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Reflections and Visual Notes on Leadership, Learning and Change!
Updated: 2 hours 30 min ago

The Smart Side of Rewards and Recognition

Sun, 08/11/2019 - 20:30

Appreciating people at the right time and in a meaningful way is the fuel that keeps them going. With automated work processes, real time metrics and sophisticated HR technology available, it is easier than ever before to recognize people for their efforts in the right direction.

Rewards that tap into an individual’s intrinsic motivation are real rewards. The growth one experiences after a rewarding role change, a premium learning experience, a key role in a project, a lateral movement into desired role etc. (and long term career impact of that reward) may outlive the joy of receiving a one-time project bonus. It also builds a culture of growth and learning.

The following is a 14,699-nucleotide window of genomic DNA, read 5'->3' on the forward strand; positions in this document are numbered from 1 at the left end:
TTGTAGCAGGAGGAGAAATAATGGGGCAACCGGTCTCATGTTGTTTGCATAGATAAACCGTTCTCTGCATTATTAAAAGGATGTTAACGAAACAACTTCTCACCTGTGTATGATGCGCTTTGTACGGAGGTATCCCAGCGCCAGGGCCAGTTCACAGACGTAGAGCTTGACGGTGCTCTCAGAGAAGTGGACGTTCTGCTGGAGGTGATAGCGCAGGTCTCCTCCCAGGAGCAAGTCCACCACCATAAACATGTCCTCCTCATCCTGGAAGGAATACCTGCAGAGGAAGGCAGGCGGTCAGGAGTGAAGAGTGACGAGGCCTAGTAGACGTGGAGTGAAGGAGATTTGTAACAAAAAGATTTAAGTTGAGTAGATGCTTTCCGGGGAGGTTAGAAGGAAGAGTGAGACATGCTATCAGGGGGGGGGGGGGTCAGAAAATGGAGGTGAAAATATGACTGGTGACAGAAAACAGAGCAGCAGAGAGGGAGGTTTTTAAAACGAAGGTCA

Here is an excerpt from my 2012 post titled “Building Engaged Teams with Power of Appreciation” –

People work for reasons beyond pay. They want work that challenges them. They want to contribute meaningfully and make a difference. They want to grow and learn. They want a ‘connection’ with organization’s vision, values and their own peers. When they are striving hard and run out of fuel, they need someone to pat their back and validate their direction. They seek acceptance.”

With technology integrated with work, how do leaders approach rewards and recognition and raise the bar to make them truly smart?

When folks at DarwinBox – a leading HR Tech company requested my views on this topic, I created this sketchnote outlining journey to the smart side of employee recognition that was published in their Newspaper styled bulletin launched last week at TechHR19 conference by PeopleMatters.

Here is a sketchnote summary of key insights I shared and I am glad they included my insights in form of sketchnotes instead of a typical wordy article.